It's irrelevant. The PDK already mates up to the Boxster / Cayman chassis and the flat-6 bellhousing. It's all the same stuff that already works so why shouldn't it work now?

        Click here to enlarge Originally Posted by andrew20195 Click here to enlarge
        There may also be size considerations there as well.
        There aren't any.

        Click here to enlarge Originally Posted by andrew20195 Click here to enlarge
        So if the Cayman GTS PDK isn't rated for the torque output of the GT4 engine, which is likely, since Andreas said they had to use a torque limiter and a dual-mass flywheel for the manual, then they basically have to design an all new transmission.
        No. It's the same PDK unit capable of the same torque. I haven't read anything about it being a different PDK transmission other than layout changes. Plus the torque increase over the 3.4 is not some giant jump anyway and if the Carrera S PDK can take it the Cayman PDK can.
      1. andrew20195's Avatar
        andrew20195 -
        Click here to enlarge Originally Posted by Sticky Click here to enlarge
        Who told you that? No they didn't. It already fits.
        https://www.youtube.com/watch?featur...WojMMeg4#t=128

        Unless you think Andreas is outright lying... The 911 does have more vertical room in the engine compartment than the Cayman/Boxter, so there may have been changes to the induction system.



        No. It's the same PDK unit capable of the same torque. I haven't read anything about it being a different PDK transmission other than layout changes. Plus the torque increase over the 3.4 is not some giant jump anyway and if the Carrera S PDK can take it the Cayman PDK can.
        I did some research and you're correct on this. But the PDK is undoubtedly more expensive, and in that video I linked towards the end Andreas says PDK may appear in the future, but they need to make a market case for it.

        That being said, while enthusiasts are comfortable pushing the limits of their components, manufacturers definitely aren't, and the Germans in particular overengineer almost everything. Look at the BMW 335i. Those manual transmissions are only rated at 400 Nm, and I don't think anyone has broken one yet. That doesn't mean BMW is going to attach it to an engine that produced over 400 Nm
      1. Sticky's Avatar
        Sticky -
        Click here to enlarge Originally Posted by andrew20195 Click here to enlarge
        https://www.youtube.com/watch?featur...WojMMeg4#t=128

        Unless you think Andreas is outright lying... The 911 does have more vertical room in the engine compartment than the Cayman/Boxter, so there may have been changes to the induction system.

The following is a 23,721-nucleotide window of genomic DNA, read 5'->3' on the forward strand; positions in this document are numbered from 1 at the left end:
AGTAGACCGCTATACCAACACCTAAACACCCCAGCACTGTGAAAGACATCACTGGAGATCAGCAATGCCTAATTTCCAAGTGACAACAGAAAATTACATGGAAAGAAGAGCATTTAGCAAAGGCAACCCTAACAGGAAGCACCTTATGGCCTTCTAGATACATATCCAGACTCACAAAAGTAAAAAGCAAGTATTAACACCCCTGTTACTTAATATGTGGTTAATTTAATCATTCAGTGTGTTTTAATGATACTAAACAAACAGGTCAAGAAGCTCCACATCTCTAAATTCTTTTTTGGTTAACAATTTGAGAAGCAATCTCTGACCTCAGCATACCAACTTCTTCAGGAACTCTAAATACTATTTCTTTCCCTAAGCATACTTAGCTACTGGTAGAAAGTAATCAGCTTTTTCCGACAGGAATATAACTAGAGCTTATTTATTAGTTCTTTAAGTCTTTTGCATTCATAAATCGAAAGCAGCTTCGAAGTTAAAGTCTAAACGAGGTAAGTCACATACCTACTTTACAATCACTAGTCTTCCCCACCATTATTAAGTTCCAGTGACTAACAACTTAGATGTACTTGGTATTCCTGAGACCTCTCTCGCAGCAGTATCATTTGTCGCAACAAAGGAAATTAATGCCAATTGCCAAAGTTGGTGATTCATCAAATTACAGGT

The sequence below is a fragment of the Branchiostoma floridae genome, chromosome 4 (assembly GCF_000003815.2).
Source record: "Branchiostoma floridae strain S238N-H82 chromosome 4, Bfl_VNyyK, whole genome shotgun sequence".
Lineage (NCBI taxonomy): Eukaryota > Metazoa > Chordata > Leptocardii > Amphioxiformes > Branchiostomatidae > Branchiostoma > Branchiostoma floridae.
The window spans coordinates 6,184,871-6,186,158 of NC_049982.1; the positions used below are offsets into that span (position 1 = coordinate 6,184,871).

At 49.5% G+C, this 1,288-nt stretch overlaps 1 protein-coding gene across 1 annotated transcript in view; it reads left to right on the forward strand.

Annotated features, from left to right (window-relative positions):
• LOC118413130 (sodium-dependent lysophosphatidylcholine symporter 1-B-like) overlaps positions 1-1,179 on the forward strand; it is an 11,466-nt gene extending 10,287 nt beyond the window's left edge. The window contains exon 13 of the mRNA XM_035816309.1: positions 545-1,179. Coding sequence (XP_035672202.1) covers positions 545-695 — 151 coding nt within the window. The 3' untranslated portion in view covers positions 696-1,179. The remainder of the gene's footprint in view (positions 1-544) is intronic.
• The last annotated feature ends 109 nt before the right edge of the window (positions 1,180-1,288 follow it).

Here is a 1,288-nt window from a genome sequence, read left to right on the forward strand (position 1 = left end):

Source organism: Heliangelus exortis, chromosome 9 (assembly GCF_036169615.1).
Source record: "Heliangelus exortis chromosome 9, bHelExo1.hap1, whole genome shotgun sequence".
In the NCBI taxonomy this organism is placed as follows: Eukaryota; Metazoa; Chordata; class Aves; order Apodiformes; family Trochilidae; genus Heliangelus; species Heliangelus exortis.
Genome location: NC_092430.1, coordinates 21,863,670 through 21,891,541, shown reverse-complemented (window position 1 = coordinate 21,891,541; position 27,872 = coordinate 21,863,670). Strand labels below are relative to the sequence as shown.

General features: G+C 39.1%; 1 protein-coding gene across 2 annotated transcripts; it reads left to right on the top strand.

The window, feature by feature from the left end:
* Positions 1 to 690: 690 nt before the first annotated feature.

That's a 20 minute video.

        Regardless, I don't need to watch it because the engines are the exact same size. The only difference between them is the bore. Everything else is exactly the same (obviously the cams change but they don't suddenly take up more space).

        So what difference does it make again?

        Click here to enlarge Originally Posted by andrew20195 Click here to enlarge
        I did some research and you're correct on this. But the PDK is undoubtedly more expensive, and in that video I linked towards the end Andreas says PDK may appear in the future, but they need to make a market case for it.
        They already made the case for it. They already developed it for the chassis. This is a political decision and not one of engineering or cost. The car would sell more with the PDK but it would stomp every 911 short of the GT3 and Turbo.
      1. andrew20195's Avatar
        andrew20195 -
        Click here to enlarge Originally Posted by Sticky Click here to enlarge
        That's a 20 minute video.
        Which is why I linked to the relevant part. After watching it again he said they needed to change the intake and even machine the engine casing to make it fit. ::shrug::
      1. Sticky's Avatar
        Sticky -
        Click here to enlarge Originally Posted by andrew20195 Click here to enlarge
        Which is why I linked to the relevant part. After watching it again he said they needed to change the intake and even machine the engine casing to make it fit. ::shrug::
        It started at the beginning for me? Tried it again same thing.

        What point in the video is it?

        I'm sure they need to make some minor intake change but the 3.4 and 3.8 are the same exact block, same stroke, use the same crank, etc. It's just different bore and pistons.